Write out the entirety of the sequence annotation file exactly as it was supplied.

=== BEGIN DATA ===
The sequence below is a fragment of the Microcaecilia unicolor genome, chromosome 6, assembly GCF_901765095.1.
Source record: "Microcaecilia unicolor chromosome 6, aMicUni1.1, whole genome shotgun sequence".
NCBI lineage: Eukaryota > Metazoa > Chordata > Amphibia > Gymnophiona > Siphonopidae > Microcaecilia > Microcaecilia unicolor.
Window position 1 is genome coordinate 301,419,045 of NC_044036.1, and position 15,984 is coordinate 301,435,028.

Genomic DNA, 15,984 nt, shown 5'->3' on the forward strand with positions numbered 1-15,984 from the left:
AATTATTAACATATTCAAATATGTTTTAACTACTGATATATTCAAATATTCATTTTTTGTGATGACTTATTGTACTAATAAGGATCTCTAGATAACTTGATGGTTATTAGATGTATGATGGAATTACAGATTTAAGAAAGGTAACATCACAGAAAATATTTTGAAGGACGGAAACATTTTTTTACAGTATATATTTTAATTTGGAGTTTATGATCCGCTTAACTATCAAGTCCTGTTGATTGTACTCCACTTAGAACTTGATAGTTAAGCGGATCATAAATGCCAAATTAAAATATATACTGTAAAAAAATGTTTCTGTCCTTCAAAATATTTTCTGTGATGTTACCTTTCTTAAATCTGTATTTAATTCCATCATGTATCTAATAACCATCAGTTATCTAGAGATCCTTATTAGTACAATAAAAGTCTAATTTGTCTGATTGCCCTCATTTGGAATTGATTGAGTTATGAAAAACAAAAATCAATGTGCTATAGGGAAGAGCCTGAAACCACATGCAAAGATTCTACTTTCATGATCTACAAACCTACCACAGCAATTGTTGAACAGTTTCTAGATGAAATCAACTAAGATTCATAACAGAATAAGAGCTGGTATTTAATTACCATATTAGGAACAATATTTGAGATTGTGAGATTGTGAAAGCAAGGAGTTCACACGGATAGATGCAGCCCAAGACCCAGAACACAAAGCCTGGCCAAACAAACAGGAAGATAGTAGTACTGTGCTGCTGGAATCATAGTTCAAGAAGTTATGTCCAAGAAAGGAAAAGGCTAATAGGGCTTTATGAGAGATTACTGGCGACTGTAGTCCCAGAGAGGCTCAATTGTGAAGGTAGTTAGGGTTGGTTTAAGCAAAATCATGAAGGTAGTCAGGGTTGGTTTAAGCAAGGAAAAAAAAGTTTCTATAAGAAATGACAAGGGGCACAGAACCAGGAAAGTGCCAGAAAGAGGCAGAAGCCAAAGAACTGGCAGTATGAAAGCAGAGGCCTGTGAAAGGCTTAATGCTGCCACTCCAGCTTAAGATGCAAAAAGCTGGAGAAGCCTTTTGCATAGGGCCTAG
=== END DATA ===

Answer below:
The sequence below is a fragment of the Microcaecilia unicolor genome, chromosome 6, assembly GCF_901765095.1.
Source record: "Microcaecilia unicolor chromosome 6, aMicUni1.1, whole genome shotgun sequence".
NCBI lineage: Eukaryota > Metazoa > Chordata > Amphibia > Gymnophiona > Siphonopidae > Microcaecilia > Microcaecilia unicolor.
Window position 1 is genome coordinate 301,419,045 of NC_044036.1, and position 15,984 is coordinate 301,435,028.

Genomic DNA, 15,984 nt, shown 5'->3' on the forward strand with positions numbered 1-15,984 from the left:
AATTATTAACATATTCAAATATGTTTTAACTACTGATATATTCAAATATTCATTTTTTGTGATGACTTATTGTACTAATAAGGATCTCTAGATAACTTGATGGTTATTAGATGTATGATGGAATTACAGATTTAAGAAAGGTAACATCACAGAAAATATTTTGAAGGACGGAAACATTTTTTTACAGTATATATTTTAATTTGGAGTTTATGATCCGCTTAACTATCAAGTCCTGTTGATTGTACTCCACTTAGAACTTGATAGTTAAGCGGATCATAAATGCCAAATTAAAATATATACTGTAAAAAAATGTTTCTGTCCTTCAAAATATTTTCTGTGATGTTACCTTTCTTAAATCTGTATTTAATTCCATCATGTATCTAATAACCATCAGTTATCTAGAGATCCTTATTAGTACAATAAAAGTCTAATTTGTCTGATTGCCCTCATTTGGAATTGATTGAGTTATGAAAAACAAAAATCAATGTGCTATAGGGAAGAGCCTGAAACCACATGCAAAGATTCTACTTTCATGATCTACAAACCTACCACAGCAATTGTTGAACAGTTTCTAGATGAAATCAACTAAGATTCATAACAGAATAAGAGCTGGTATTTAATTACCATATTAGGAACAATATTTGAGATTGTGAGATTGTGAAAGCAAGGAGTTCACACGGATAGATGCAGCCCAAGACCCAGAACACAAAGCCTGGCCAAACAAACAGGAAGATAGTAGTACTGTGCTGCTGGAATCATAGTTCAAGAAGTTATGTCCAAGAAAGGAAAAGGCTAATAGGGCTTTATGAGAGATTACTGGCGACTGTAGTCCCAGAGAGGCTCAATTGTGAAGGTAGTTAGGGTTGGTTTAAGCAAAATCATGAAGGTAGTCAGGGTTGGTTTAAGCAAGGAAAAAAAAGTTTCTATAAGAAATGACAAGGGGCACAGAACCAGGAAAGTGCCAGAAAGAGGCAGAAGCCAAAGAACTGGCAGTATGAAAGCAGAGGCCTGTGAAAGGCTTAATGCTGCCACTCCAGCTTAAGATGCAAAAAGCTGGAGAAGCCTTTTGCATAGGGCCTAG